Simulate thermal ALD and ALE processes using specifically trained ML FFs with MD. This example shows the simulation of the thermal ALD process: HfCl4 deposition on an HfO2 surface of 4.5 nm2 area. Precursor adsorption energies are consistent with DFT results. Obtained sticking coefficient and coverage values can be used as parameters for feature scale models to optimize the yield of ALD.

Built-in Library of Ready-to-Use Machine-Learned Force Fields

QuantumATK offers Moment Tensor Potentials (MTPs), which provide high robust accuracy with lower computational cost compared to other ML Force Fields [2,3].  Benefit from the pre-trained ready-to-use high-quality MTP library (check [4,5] for the list of materials) or develop MTPs for new materials, interfaces and surface processes by using automatic generation workflows described below.

Automated Efficient Generation of Machine-Learned Force Fields

Basic Workflow

  • Automatically generate training configurations (based on random displacements for crystal structures)
  • Compute training data, such as energy, forces and stress, with DFT
  • Perform machine learning, i.e., fitting to the training data
  • Validate generated ML FFs and optimize hyperparameters
  • Use ML FFs for production simulations, such as MD, force bias Monte Carlo, nudged elastic band and geometry optimization 
  • Benefit from OpenMP, massively-parallel MPI, and hybrid parallelization

Advanced Active Learning Workflow

  • Improve initial ML FFs generated with the basic workflow by actively adding training configurations and DFT training data during MD simulations
  • Automatic iterative process is based on specified threshold values for configuration extrapolation
  • Recommended for
    • amorphous systems
    • interfaces
    • systems at high temperatures 
    • surface process modeling

Templates & GUI

  • Use automatic training tools and GUI templates [6] for:
  • Inspect automatically generated training configurations using Trajectory Analyzer GUI
  • Validate generated ML FFs by comparing calculated values with available experimental and DFT data for: 
    • Radial/angular distribution function (RDF and ADF)
    • Elastic constants
    • Neutron scattering factor
    • Chemical composition profile 
    • X-ray scattering

QuantumATK Advantages

  • Automated user-friendly generation of training data, tailored for specific applications 
    • Ensures minimal amount of training data and time needed 
    • No computationally expensive ab initio MD is needed in most cases
    • Provides good quality accurate ML FFs for complex systems
  • Single interface for different simulation engines
    • Easily switch between training with DFT-LCAO and DFT-PW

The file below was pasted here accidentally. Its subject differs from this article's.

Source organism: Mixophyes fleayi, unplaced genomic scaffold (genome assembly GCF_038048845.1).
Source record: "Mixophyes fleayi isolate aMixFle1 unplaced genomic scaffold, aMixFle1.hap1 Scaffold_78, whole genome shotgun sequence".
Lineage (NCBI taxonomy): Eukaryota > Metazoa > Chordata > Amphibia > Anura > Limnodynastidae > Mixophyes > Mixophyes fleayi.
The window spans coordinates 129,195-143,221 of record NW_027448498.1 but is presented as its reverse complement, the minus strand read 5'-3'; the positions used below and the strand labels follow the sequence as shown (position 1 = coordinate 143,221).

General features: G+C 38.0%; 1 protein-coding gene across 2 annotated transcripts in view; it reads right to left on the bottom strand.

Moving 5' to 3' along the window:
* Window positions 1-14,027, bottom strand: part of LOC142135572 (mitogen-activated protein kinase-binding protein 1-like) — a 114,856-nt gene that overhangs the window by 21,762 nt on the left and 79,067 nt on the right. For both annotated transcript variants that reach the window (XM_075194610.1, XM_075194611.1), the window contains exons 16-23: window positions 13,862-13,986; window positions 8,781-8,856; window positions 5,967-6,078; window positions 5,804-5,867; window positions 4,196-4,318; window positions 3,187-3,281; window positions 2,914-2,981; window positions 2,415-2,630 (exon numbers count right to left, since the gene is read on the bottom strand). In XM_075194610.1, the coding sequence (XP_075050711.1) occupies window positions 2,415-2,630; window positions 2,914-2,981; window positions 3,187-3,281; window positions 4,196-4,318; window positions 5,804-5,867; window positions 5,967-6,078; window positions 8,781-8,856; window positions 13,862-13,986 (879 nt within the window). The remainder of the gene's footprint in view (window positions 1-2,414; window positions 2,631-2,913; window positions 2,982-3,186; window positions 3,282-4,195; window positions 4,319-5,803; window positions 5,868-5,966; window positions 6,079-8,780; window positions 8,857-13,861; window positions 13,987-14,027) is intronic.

• Combine ML FFs with conventional FFs, DFT or Semi-empirical calculators to further improve accuracy in specific applications

FAQ

Value of Machine-Learned FFs

  1. Why is it not possible to run all needed simulations using DFT instead?
    ML FFs are 1000 to 10 000x faster than DFT and can often be almost as accurate. Dynamical simulations with ML FFs reduce simulation time from days to minutes, from years to hours, thus enabling dynamical modeling of realistic novel and complex systems containing 1,000 - 100 000 atoms and more.
  2. Why is it not possible to run all needed simulations using efficient conventional force field libraries instead?
    - It is possible to use conventional FFs for selected materials only, and the possibility to combine them to describe, for example, interfaces between different materials is very limited and inaccurate.
    - Conventional FFs are often not very accurate far from equilibrium, which is needed to describe amorphous materials, phase transitions, or chemical reactions.
  3. Do I need to use machine learning? What about fitting a new conventional force field?
    Conventional FFs work well for relatively simple materials, but fitting accurate conventional force fields for complex materials has been shown to be very difficult, in fact near impossible for multi-element materials or heterogeneous systems like interfaces (in particular between metals and semiconductors)
  4. What is the largest number of atoms that can be simulated with ML FFs?
    QuantumATK team has simulated 100,000 atom systems with ns long MD simulations. Larger systems can be also simulated with ML-FFs, depending on available computational resources. 

Machine-Learned FFs in QuantumATK

  1. How did QuantumATK implement Moment Tensor Potential (MTP) ML FFs?